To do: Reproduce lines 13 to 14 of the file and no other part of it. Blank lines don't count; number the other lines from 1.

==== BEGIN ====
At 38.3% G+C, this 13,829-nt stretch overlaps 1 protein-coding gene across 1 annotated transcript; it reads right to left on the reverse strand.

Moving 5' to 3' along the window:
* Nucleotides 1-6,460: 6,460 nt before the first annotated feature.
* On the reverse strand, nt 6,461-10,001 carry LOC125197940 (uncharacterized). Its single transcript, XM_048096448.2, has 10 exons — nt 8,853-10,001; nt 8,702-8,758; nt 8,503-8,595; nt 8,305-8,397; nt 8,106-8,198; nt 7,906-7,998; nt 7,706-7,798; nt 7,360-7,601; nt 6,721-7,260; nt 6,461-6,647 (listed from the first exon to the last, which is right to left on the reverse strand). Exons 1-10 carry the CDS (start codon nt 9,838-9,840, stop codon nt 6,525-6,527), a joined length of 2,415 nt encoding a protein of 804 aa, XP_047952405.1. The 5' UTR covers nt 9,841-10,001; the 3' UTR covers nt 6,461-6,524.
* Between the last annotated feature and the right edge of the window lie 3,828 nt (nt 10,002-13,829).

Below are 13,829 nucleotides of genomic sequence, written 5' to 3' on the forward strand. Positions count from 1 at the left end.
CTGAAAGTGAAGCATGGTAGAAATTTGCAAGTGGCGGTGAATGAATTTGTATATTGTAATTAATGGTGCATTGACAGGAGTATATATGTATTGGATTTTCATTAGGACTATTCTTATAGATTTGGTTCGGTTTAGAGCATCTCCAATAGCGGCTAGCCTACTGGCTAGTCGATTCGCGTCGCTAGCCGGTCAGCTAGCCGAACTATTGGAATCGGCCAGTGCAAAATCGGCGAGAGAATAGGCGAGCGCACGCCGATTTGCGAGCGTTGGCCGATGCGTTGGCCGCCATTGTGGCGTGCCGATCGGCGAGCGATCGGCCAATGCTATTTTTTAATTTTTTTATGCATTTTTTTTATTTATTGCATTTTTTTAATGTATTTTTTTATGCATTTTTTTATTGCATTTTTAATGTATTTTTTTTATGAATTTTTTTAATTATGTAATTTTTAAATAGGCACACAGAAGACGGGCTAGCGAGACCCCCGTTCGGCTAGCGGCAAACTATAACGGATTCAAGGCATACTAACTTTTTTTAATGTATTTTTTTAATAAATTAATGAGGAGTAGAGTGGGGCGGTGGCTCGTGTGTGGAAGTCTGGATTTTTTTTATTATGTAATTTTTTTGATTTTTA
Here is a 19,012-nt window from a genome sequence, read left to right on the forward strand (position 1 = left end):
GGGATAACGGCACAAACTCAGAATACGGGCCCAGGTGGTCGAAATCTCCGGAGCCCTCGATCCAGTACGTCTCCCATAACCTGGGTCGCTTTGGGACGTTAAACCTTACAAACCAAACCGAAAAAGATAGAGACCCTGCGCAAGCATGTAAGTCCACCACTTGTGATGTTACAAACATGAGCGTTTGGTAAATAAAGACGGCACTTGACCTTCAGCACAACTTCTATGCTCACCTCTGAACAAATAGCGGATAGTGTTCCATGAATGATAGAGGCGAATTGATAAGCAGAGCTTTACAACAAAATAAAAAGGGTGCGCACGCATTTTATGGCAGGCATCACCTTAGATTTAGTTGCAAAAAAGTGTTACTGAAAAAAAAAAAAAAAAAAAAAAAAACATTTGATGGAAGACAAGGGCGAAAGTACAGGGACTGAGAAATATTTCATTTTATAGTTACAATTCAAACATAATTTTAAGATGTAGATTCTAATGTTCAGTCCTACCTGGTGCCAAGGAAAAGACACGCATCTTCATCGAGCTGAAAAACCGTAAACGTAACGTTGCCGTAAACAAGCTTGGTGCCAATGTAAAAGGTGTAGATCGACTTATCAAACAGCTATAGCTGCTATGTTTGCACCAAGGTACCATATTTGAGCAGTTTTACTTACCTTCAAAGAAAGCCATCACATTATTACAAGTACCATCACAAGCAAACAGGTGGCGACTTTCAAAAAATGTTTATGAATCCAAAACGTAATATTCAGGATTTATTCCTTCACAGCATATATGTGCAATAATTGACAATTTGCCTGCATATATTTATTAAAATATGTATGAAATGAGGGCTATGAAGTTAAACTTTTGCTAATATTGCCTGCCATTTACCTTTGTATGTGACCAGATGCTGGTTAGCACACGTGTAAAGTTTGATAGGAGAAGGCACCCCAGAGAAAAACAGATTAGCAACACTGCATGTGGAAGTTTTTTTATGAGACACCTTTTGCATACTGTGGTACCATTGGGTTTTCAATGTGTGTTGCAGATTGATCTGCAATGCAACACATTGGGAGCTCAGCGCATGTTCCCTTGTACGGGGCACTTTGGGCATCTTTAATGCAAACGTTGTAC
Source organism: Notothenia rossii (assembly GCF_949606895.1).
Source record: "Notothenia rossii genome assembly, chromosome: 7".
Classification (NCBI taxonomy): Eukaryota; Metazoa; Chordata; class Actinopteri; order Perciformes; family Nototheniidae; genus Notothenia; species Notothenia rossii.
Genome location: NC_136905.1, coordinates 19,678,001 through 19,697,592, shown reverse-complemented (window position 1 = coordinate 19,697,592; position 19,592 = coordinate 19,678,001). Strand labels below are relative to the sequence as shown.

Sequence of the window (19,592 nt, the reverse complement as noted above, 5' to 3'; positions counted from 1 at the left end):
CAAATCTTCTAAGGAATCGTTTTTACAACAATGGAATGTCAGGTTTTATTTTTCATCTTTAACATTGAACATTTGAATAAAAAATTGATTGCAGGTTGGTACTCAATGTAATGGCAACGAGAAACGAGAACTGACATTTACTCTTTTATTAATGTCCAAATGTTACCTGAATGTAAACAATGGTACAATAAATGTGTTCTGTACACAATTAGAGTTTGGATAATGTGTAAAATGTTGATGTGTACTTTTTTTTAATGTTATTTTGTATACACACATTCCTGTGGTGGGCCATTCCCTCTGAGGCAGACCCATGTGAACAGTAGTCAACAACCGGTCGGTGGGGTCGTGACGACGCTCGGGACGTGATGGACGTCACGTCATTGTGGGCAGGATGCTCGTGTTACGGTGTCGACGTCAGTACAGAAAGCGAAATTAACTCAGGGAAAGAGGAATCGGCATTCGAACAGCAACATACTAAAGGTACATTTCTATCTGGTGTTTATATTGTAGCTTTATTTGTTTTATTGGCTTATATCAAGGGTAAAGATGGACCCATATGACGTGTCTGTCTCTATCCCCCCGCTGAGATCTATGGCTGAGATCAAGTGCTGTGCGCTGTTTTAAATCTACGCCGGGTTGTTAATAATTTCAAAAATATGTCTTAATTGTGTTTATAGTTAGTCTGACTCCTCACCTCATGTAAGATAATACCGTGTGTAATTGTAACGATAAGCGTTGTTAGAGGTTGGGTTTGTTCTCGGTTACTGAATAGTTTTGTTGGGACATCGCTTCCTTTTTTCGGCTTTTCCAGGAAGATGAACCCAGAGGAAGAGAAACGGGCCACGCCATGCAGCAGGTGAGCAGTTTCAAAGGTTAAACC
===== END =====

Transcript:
Genome location: NC_136905.1, coordinates 19,678,001 through 19,697,592, shown reverse-complemented (window position 1 = coordinate 19,697,592; position 19,592 = coordinate 19,678,001). Strand labels below are relative to the sequence as shown.

Sequence of the window (19,592 nt, the reverse complement as noted above, 5' to 3'; positions counted from 1 at the left end):